By: Keith Krueger
Schools across the United States have closed their doors because of the COVID-19 pandemic, forcing families to cope with dislocations and new routines. Parents, students, and teachers have struggled to rapidly adjust to this new era of remote learning.
Many organizations are working to help ease this transition. As classes are moved online, CoSN (Consortium for School Networking), the national association of school district technology leaders that I lead, has created resources that prepare districts for this pivot, walk them through key leadership considerations, such as equity, privacy, and accessibility, as well as assist them with tactical decision-making, like using video-conferencing platforms.
What this pandemic has made crystal clear, however, is that this guidance is simply not enough. From the largest cities to the smallest towns, some students lack access to broadband internet at home. In fact, 12 million U.S. school-age children lack the high-speed internet connectivity they need to attend virtual classes from home — a phenomenon known as the “Homework Gap.” Students who live in rural areas, where high-speed broadband internet is often unavailable, are particularly disadvantaged.
Where is the federal government in all of this? Understandably, Congress and the Administration have been consumed with the immediate tasks of containing infection, providing support to individuals and families who have lost their livelihoods, and shoring up businesses. But, America cannot afford to leave an entire generation of students behind.
Here’s what we need Congress and the Administration to do right now:
- In the next stimulus package, Congress should provide at least $2 billion to connect students to high-speed internet at home.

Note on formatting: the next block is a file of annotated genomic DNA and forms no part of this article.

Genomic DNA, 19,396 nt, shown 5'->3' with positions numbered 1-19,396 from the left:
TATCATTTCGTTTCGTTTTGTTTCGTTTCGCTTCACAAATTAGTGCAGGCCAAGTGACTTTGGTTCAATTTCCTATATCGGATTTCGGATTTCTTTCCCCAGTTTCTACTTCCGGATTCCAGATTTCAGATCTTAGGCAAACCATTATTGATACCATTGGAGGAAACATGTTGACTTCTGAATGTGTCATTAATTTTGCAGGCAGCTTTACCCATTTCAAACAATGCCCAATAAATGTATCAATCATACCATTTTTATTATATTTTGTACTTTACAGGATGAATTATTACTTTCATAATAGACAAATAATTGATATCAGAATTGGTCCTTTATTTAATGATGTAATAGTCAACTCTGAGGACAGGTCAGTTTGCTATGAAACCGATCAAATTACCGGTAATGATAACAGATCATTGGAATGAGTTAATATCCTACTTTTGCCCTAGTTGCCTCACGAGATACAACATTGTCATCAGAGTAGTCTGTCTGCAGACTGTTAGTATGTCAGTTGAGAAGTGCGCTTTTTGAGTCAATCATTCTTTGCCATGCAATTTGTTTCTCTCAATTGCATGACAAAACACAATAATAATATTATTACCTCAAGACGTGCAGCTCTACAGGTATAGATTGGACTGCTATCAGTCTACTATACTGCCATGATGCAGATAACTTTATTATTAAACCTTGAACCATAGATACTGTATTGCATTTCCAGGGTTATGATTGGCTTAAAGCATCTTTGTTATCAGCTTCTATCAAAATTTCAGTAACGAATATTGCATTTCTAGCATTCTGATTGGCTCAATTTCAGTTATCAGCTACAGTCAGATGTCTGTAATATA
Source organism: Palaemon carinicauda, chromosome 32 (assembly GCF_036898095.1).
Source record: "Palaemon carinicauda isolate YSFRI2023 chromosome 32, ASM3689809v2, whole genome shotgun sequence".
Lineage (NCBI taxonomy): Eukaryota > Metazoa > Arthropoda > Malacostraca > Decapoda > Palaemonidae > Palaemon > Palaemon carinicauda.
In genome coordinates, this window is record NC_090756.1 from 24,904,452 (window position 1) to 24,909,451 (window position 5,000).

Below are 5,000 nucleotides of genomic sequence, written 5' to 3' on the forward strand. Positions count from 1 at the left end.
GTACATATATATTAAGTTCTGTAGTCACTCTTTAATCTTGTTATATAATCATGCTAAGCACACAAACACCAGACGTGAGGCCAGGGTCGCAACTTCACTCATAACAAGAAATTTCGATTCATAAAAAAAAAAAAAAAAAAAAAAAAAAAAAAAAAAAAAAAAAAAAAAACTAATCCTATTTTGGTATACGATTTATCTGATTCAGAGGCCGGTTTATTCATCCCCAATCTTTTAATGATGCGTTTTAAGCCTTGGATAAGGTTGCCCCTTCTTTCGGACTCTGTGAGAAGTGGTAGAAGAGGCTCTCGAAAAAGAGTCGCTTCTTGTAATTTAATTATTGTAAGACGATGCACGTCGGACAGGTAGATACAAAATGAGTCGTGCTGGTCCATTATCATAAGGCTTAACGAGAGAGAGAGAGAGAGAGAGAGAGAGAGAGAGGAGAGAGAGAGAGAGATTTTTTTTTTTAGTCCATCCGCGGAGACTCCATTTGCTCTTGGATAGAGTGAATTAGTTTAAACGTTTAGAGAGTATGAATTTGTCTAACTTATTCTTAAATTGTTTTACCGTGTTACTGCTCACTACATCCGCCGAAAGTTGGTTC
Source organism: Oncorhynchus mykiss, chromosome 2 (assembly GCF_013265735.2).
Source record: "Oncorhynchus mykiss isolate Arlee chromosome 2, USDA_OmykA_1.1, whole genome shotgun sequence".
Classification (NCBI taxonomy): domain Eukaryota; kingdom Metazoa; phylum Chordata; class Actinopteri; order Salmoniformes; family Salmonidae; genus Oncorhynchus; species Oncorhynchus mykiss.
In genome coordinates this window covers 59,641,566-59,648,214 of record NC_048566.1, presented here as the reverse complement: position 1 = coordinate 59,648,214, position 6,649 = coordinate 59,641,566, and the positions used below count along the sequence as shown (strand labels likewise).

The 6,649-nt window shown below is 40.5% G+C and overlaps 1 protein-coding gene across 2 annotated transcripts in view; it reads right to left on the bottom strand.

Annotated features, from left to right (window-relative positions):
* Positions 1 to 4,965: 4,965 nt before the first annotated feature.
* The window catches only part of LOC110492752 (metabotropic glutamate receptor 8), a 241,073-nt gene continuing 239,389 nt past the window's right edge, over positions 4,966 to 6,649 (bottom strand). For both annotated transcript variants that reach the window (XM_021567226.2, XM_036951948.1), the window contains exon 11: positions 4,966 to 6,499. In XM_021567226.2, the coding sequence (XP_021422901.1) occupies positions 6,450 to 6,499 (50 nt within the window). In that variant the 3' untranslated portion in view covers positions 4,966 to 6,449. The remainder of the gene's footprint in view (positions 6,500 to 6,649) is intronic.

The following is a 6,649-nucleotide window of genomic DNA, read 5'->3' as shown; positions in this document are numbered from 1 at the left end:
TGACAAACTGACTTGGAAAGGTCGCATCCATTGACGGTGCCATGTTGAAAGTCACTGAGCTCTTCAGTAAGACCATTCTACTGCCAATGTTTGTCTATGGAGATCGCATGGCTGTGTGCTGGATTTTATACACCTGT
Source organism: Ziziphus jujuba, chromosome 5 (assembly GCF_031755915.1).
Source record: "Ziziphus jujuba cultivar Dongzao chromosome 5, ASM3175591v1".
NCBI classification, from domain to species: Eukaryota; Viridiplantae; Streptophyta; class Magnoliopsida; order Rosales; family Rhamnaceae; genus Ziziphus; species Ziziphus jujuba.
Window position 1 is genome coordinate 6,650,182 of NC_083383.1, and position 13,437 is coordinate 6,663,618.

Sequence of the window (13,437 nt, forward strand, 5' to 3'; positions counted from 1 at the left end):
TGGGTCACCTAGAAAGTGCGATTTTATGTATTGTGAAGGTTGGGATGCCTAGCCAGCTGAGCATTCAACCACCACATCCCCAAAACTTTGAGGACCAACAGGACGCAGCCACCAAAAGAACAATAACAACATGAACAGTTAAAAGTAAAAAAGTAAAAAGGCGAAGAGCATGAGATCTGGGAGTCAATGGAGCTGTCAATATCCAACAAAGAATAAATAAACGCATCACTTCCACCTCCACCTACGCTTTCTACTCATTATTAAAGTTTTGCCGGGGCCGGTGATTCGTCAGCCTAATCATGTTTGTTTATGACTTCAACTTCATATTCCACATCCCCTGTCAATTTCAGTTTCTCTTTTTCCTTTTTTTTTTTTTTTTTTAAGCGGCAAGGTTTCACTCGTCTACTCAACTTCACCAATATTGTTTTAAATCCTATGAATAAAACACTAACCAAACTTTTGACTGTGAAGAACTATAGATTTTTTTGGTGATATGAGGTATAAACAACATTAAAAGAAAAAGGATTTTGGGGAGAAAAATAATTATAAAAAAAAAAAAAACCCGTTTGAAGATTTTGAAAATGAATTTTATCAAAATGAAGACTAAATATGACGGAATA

- The Federal Communications Commission (FCC) should immediately adjust its rules to allow for the emergency use of E-Rate funds to pay for getting students online at home. This requires a simple change to define the “classroom” as the place where a student receives their classes — which, right now, is at home. This E-Rate program is already in place — let’s expand it and fill the gaps that leave students behind.
- Congress enacted some relief for the nation’s K-12 school districts, but the need has already outpaced the funds provided, and increased K-12 emergency funding is essential. With so many school systems physically closed, and state and local tax revenues falling precipitously, educators, parents, and students need more help.
Over 1,000 educators and advocates agree — and have sent nearly 7,000 letters to their members of Congress to let them know. Please join them by adding your name and contacting your representatives immediately.
As is in so many other areas of American life, the COVID-19 pandemic is turbocharging a change in education that was already underway. Access to high-speed internet at home is a fundamental requirement today, not a nice-to-have option.
With millions of American families forced to make the transition to digital learning with little help or warning, the federal government must provide them with the funding and resources they need to make sure their kids succeed in this new world of virtual school.
For more, see:
- A New Way Forward: A Virtual Summit on Building a Learner-Centered Future
- Getting Through: Disruptive Leadership
- Podcast: Dan Gohl on Leading in Crisis
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Keith Krueger is the CEO of the Consortium for School Networking. You can find him on Twitter at @keithkrueger.